Many Americans see the benefits of a college degree, such as opportunities for well-paying jobs. Yet over the years, college costs have become extremely high, both from private and public colleges. This increase has led to more and more debt -- a total of about $1.6 trillion, with the average borrower owing over $32,000.

With student loan debt consuming Americans’ bank accounts, ideas to forgive some or all loans has become widely discussed. Loan forgiveness may be most closely associated with progressives, but surveys show the majority of Republicans also believe that government has a role to reduce the debt burden. The surveys below show that many Republican support partial forgiveness. The policies do not go as far as the full forgiveness of student loans championed by some progressive Democrats, but there is still overlap across the political spectrum that government should take action against student loan debt.

An ethical dilemma looms over many who ponder whether or not forgiveness should be granted. Do we eliminate the debt, even while there were people who worked so hard to clear their own? For people who chose another path, such as not to go to college or worked three jobs while in school, is this unfair?

Despite these ongoing questions, the bottom line is clear. Majorities of Republicans, Democrats and Independents agree that the government has a role to address this debt. We all want to have good, quality lives without being constantly burdened by student loans

The College Investor

(Survey conducted December 10, 2020 - December 11, 2020)

  • 73% of Americans were in support of forgiving up to $10,000 in student loan debt, including 53% of individuals who never had student loans were in support of this policy

The Institute of Politics at Harvard University/ Harvard Youth Poll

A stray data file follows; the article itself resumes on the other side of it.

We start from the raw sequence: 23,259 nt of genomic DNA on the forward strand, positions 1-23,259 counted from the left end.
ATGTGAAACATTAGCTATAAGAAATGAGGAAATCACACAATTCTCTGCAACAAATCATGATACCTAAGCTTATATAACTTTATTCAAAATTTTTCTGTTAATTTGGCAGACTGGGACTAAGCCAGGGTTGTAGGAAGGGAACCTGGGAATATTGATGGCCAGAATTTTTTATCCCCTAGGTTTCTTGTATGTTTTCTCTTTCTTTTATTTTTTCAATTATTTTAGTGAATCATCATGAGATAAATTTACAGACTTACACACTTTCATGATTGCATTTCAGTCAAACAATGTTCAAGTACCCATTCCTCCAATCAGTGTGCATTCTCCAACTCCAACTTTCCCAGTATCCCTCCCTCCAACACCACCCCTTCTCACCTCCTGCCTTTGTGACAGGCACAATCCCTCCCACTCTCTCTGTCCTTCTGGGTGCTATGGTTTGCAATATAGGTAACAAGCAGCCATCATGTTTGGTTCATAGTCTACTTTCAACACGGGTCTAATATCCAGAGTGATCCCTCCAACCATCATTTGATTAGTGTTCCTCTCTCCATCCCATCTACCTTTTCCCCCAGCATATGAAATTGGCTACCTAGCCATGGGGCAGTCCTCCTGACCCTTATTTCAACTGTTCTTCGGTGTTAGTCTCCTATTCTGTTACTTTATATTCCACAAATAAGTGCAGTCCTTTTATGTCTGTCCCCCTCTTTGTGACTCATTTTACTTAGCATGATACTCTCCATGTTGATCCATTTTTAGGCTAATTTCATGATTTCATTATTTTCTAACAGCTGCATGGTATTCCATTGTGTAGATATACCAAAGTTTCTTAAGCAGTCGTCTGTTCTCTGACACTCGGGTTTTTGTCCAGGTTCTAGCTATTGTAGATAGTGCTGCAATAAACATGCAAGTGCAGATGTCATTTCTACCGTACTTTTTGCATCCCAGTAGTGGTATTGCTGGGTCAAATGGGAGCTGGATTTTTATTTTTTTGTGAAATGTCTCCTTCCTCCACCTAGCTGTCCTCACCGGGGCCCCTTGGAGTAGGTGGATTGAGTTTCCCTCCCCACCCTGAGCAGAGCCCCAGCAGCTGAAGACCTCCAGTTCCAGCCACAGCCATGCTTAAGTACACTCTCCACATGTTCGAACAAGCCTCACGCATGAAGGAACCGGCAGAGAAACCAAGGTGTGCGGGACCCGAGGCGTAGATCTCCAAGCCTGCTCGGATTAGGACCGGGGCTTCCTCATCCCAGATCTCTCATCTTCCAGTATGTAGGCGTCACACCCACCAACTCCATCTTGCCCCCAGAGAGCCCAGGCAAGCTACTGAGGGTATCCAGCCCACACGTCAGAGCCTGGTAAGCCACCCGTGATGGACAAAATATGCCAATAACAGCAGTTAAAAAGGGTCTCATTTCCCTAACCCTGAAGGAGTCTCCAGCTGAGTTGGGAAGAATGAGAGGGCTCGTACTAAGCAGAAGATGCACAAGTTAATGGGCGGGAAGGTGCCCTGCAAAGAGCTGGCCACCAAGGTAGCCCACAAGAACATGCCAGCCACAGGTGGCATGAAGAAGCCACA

(Survey conducted March 11, 2020- March 23, 2020)

  • 85% percent of young Americans, including 94% of Democrats and 76% of Republicans, favored some measure of reform to student loan debt challenges facing their generation

College Finance

(Survey conducted January 24-28, 2020)

  • 89% of respondents with student loan debt supported at least one of the forgiveness plans
  • 87% of Republicans believed student loan forgiveness would benefit certain people, and 50% believed it would help the country overall
  • 83% of Americans, including 89% of Democrats, 84% of Independents and 75% of Republicans believed that student loan debt impacts many young adults’ quality of life
  • 81% of Republicans with student loan debt supported at least one student loan forgiveness path
  • 80% of Americans, including 86% of Democrats, 82% of Independents and 72% of Republicans believed that student loan debt prevents many young adults from reaching milestones
  • 80% of Democrats, 72% of Independents and 58% of Republicans supported forgiving interest on all student loans
  • 79% of Democrats, 63% of Independents and 50% of Republicans believed student loan debt is the result of an unfair system
  • 77% of respondents who’d repaid their student loan debt supported at least one of the forgiveness plans
  • 76% of Democrats, 66% of Independents and 54% of Republicans supported income-based, month-by-month payment reduction on loans
  • 75% of Americans, including 86% of Democrats, 75% of Independents and 64% of Republicans believed that student loan forgiveness would allow many people to live a better life

The Pew Charitable Trusts

(Survey conducted August 20, 2019 - August 25, 2019)

  • 89% of Americans believed that many borrowers had a hard time paying back their student loans
  • 80% of Americans agreed and 58% of Americans strongly agreed that the government should make it easier for borrowers to repay student loans. This included 91% of Democrats and 69% of Republicans who see a role for the government to address this problem.


(Survey conducted April 26, 2019 - April 29, 2019)

  • Only about 20% of Americans who attended college would tell younger versions of themselves not to attend college
  • 82% of Democrats and 68% of Republicans who attended college would tell themselves to go again

Bella Jasper is currently a high school student who is deeply interested in politics and journalism. In her writing, she hopes to provide a sense of commonality in politics. Bella has a Lean Left bias.

This piece was edited by News Editor Micaela Ricaforte (Center bias), and was reviewed by James Coan (Center). Correspondence can be directed to